What is it and why should I do it?
Maths Methods is a fast paced and rigorous maths subject. Topics covered include Quadratics, Polynomials, Functions and Relations, Calculus, Trigonometry, Exponentials and Logs, and Probability. The maths is a more formal and abstract than junior maths and your teachers will be a bit more pedantic and fussy about all the details. Precision matters in maths! In many cases we are looking at areas we have covered before, but in Year 11 we will go into more depth. This is a subject for students who like maths, feel it is one of their strengths and want to develop their skills in this area.
Click here to watch Ms Tilley discuss Maths Methods with Beth Jackson and Ari Milke.
What will I do in class?
In most classes a new mathematical concept will be introduced and you will have time to discuss this and work through examples with your teacher and class mates. You will have some time to work on practise problems in class while asking your teacher for assistance.
How much homework will I have?
Most of the essential practise exercise work will need to be completed for homework. You would have at least 45 minutes of homework on each night you have maths class, with more over the weekend and leading up to assessments.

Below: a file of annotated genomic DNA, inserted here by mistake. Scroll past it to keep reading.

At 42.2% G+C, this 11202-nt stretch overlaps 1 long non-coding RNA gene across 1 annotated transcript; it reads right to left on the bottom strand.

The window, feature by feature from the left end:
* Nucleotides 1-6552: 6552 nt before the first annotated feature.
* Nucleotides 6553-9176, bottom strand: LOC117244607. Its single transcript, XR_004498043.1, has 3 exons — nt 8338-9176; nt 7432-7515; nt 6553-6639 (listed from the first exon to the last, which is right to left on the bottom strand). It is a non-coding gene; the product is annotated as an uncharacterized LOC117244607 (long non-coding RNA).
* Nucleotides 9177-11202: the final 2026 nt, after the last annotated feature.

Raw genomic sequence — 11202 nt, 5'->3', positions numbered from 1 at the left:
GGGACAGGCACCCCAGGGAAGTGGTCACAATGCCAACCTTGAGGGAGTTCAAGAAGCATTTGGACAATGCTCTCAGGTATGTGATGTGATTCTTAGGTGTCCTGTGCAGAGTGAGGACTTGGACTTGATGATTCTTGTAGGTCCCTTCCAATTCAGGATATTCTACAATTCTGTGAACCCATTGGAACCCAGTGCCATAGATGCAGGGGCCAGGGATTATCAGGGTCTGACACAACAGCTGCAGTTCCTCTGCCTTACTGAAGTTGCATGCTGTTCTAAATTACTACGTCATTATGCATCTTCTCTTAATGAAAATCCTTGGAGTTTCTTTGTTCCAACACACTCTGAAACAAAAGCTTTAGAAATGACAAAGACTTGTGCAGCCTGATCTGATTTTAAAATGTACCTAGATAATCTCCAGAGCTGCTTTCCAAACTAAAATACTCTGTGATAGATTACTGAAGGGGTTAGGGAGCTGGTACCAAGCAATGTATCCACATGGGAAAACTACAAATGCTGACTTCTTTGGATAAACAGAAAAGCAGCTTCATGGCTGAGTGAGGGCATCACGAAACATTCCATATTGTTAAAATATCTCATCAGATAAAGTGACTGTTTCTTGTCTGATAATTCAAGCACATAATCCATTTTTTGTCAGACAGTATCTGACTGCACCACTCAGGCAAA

How do I satisfactorily complete the unit?
To gain an S for any VCE subject you need to demonstrate that you have met the Outcomes. In Maths Methods, the Outcomes all involve being able to apply the mathematics studied in the course; in routine situations, in more complex application problems and using technology (your CAS calculator).
You will meet the Outcomes through your results on topic tests for each topic (6 – 7 topic tests per Unit, one about every 2-3 weeks), participation in class discussions, and completion of coursework.
On completion of this unit the student should be able to define and explain key concepts as specified in the content from the areas of study, and apply a range of related mathematical routines and procedures.
On completion of this unit the student should be able to apply mathematical processes in non-routine contexts, including situations requiring problem-solving, modelling or investigative techniques or approaches, and analyse and discuss these applications of mathematics.
On completion of this unit the student should be able to use numerical, graphical, symbolic and statistical functionalities of technology to develop mathematical ideas, produce results and carry out analysis in situations requiring problem-solving, modelling or investigative techniques or approaches.